‘Better Call Saul’ Review: Dark Comedy Brilliantly Breaks Away From Its Predecessor [Spoilers]

As Better Call Saul makes is debut, the series set in the wake of the events of Breaking Bad creates its own tone while honoring the elements that made its predecessor a smash hit. Breaking Bad’s creator, Vince Gilligan, and writer Peter Gould set up this dark little comedy about Saul Goodman six years before he was fixing Walter White’s messes. The results are both charming and utterly different than their previous work.

When we first see Saul, he is living in witness protection, fulfilling his prophecy made at the end of Breaking Bad.

“If I’m lucky, a month from now, best-case scenario, I’m managing a Cinnabon in Omaha.”

This is exactly where we find Saul aka Jimmy McGill.

After Walt dies lying in a pool of his own blood and Pinkman makes his fast and furious exit, the former fixer-turned-Cinnabon manager is a sad and nervous wreck, constantly looking over his shoulder, living under witness protection.

Ultimately, his disappearing act made him a complete nobody who drinks and watches old videotapes of his own commercials, a far cry from the exuberant and outgoing individual who faked his Jewish heritage for the image benefits.

After the setup, we are transported back to a time long before he was laundering drug money when Saul was just potato-eating James McGill, the low-life, bottom-rung personal injury lawyer.

When we first see the would-be Saul in lawyer mode, Bob Odenkirk’s performance crackles with vibrancy as McGill defends three youths who, for unknown reasons, decapitate a corpse at a funeral home and proceed to have sexual relations with its severed head.

James 'Saul' McGill demands fair pay

“Oh, to be 19 again.” he states in their defense of the three young gentlemen. “Your juice are flowing, your corpuscles are corpuscling” — and it pretty much goes downhill from there.

For this, he earns a measly $700. This is the life of James McGill.

Better Call Saul’s premiere episode makes its way through a series of mishaps for the would-be cover-up artist, including a hilariously misguided attempt by twins to con him and his brother, Chuck McGill (Michael McKean) out of $500. The Brother McGill is on sick leave from his law firm, presumably dying from some rare disease that somehow affects his electromagnetic frequency. “Saul” unsuccessfully attempts to get his brother a $17 million severance package.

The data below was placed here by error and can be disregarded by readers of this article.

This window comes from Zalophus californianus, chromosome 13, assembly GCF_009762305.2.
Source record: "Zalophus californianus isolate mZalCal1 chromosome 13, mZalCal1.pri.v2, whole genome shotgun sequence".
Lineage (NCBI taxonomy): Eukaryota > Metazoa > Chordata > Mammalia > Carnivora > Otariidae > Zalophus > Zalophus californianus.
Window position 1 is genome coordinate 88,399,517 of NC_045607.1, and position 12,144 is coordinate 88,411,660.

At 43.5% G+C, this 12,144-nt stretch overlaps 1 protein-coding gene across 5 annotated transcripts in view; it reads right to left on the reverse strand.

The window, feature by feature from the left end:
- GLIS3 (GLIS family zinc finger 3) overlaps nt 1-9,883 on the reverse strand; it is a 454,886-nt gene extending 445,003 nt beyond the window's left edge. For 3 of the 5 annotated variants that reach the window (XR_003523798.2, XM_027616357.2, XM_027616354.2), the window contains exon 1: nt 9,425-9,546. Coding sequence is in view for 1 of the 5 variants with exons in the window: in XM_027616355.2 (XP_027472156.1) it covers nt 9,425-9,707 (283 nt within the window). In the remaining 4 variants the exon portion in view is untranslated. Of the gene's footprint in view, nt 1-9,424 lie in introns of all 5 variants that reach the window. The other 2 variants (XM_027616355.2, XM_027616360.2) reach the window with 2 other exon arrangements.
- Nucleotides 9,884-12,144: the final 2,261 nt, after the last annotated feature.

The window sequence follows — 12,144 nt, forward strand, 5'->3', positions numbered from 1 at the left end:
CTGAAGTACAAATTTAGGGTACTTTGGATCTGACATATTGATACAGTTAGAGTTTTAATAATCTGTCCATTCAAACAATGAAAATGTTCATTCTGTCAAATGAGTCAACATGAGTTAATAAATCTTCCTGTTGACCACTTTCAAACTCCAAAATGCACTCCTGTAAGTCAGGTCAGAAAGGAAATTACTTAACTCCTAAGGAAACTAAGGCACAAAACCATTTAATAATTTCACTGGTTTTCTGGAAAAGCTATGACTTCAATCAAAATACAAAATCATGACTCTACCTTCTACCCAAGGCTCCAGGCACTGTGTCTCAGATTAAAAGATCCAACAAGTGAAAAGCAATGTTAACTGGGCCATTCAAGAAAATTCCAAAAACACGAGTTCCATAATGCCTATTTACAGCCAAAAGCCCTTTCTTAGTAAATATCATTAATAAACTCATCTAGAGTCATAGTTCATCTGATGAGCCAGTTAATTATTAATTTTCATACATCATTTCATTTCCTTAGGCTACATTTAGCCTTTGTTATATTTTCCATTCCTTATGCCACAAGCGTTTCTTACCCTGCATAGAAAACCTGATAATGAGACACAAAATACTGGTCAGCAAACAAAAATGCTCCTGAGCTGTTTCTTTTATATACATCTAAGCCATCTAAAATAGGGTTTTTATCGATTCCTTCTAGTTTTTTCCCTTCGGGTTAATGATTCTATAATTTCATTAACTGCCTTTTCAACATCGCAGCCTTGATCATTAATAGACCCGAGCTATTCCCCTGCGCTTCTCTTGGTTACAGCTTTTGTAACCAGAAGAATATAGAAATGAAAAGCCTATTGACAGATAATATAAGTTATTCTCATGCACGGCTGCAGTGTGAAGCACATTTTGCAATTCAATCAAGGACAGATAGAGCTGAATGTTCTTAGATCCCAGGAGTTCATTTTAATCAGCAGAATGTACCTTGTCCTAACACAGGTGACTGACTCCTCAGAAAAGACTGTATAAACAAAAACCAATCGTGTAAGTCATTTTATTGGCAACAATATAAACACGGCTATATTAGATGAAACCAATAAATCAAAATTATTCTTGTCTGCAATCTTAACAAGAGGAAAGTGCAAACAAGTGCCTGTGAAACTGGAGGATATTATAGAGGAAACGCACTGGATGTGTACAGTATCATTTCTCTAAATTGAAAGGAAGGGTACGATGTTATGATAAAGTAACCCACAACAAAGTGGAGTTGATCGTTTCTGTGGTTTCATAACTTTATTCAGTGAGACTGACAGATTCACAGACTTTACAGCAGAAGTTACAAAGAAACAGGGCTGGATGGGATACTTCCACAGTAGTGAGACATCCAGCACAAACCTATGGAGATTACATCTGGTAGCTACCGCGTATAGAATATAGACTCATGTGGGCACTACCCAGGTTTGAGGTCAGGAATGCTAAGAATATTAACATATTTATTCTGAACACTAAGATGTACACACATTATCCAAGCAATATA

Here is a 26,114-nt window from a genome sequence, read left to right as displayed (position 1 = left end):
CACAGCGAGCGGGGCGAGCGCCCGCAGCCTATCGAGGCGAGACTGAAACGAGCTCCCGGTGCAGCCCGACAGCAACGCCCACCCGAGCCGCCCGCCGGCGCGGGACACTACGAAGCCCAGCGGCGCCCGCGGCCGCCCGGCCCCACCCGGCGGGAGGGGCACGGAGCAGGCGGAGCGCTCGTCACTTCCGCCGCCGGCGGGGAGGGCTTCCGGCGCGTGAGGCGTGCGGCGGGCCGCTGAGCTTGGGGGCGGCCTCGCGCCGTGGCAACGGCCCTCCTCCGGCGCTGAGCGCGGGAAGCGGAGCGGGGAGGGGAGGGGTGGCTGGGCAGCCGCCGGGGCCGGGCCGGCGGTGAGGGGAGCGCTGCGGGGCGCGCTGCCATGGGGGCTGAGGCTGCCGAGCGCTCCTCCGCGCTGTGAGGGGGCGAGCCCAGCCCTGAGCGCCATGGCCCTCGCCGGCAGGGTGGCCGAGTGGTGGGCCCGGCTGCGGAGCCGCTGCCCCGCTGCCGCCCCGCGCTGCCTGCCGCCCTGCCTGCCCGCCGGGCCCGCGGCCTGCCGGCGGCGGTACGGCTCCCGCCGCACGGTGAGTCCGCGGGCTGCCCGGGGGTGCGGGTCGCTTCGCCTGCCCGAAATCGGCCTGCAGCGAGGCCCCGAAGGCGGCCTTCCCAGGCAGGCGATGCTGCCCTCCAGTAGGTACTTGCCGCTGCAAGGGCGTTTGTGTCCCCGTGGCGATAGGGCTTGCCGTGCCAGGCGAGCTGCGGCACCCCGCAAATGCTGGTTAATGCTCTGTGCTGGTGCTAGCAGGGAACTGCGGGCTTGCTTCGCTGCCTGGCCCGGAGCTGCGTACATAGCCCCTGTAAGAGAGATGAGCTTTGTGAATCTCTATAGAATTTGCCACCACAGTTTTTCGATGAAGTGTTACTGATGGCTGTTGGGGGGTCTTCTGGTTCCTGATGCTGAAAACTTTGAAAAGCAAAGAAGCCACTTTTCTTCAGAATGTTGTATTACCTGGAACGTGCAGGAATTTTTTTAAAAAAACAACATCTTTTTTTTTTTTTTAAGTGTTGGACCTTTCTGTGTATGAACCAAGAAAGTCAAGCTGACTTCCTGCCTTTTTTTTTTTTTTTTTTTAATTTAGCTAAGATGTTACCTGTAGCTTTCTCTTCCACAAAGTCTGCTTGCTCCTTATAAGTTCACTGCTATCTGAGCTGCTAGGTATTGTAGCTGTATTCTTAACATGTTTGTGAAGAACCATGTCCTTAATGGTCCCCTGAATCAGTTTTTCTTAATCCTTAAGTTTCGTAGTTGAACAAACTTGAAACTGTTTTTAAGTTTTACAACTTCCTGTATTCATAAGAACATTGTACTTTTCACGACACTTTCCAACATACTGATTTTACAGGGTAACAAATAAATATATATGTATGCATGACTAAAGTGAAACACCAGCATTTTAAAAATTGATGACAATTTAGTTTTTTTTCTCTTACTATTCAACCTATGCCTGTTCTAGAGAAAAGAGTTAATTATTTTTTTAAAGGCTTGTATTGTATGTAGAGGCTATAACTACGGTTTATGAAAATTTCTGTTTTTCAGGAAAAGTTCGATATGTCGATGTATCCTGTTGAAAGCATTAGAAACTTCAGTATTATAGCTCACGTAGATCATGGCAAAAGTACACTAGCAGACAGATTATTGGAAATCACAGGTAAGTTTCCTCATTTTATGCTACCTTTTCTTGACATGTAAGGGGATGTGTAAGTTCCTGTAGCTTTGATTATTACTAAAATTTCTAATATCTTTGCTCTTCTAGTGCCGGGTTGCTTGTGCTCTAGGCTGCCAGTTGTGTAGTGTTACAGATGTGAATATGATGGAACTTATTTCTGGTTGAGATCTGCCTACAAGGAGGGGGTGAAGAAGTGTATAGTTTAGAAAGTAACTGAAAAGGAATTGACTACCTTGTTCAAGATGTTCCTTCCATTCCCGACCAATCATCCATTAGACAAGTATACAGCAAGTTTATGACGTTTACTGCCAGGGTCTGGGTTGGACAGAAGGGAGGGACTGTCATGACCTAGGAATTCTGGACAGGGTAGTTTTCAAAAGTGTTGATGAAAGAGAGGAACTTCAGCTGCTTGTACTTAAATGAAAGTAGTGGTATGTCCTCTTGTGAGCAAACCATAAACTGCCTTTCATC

McGill is rewarded for his efforts by his brothers insistence that “Saul” change his last name for business purposes. When Jimmy “Saul” McGill complains about finances, Chuck McGill says of Saul’s public assistance work, “Money is besides the point,” Jimmy is flabbergasted.

“”Money is NOT beside the point. Money IS the point,”

Once again, we get equal parts tragedy, dark comedy, and drama. While the show is methodically paced, it picks up toward the end as Saul runs into gun wielding criminal Tuko, the psychotic meth dealer from Breaking Bad, as a result of a con gone awry.

Better Call Saul is no second-rate imitation of Breaking Bad. Instead, “Saul” manages to keep its own perspective on the Breaking Bad universe by taking things in a completely different albeit entertaining direction. While the subject matter and storyline of Better Call Saul are entertainingly different, it keeps certain thematic elements, atmosphere, and a visual style that reminds viewers that it is set in the same universe.

Tollbooth Mike
Mike working the tollbooth before becoming a hit man

It also retains the character of Mike Ehrmantraut, played by Jonathan Banks, before he was the professional muscle behind meth kingpin Gus Fring. Mike is hassling McGill from a toll booth in the courthouse where the would be Saul works — a far cry from the hit man / fixer he would later become.

Ultimately, the success of Better Call Saul rests on the shoulders of Bob Odenkirk, of HBO’s Mr. Show fame, who is 100 percent in his element in the character of Jimmy “Saul” McGill.

A lawyer who works from a dimly lit closet in the back of a beauty salon with a stack of bills on his desk might be a depressing figure, but Odenkirk gives “Saul” enough life and charm to make the character relatable and thoroughly enjoyable.

McGill may have a bad comb-over and a cheap suit, but he makes up for it with passion, guts, and Odenkirk’s engaging performance. It should be quite entertaining to see how these characters become who they are in Breaking Bad.

The second half of the premiere of Better Call Saul airs Monday night.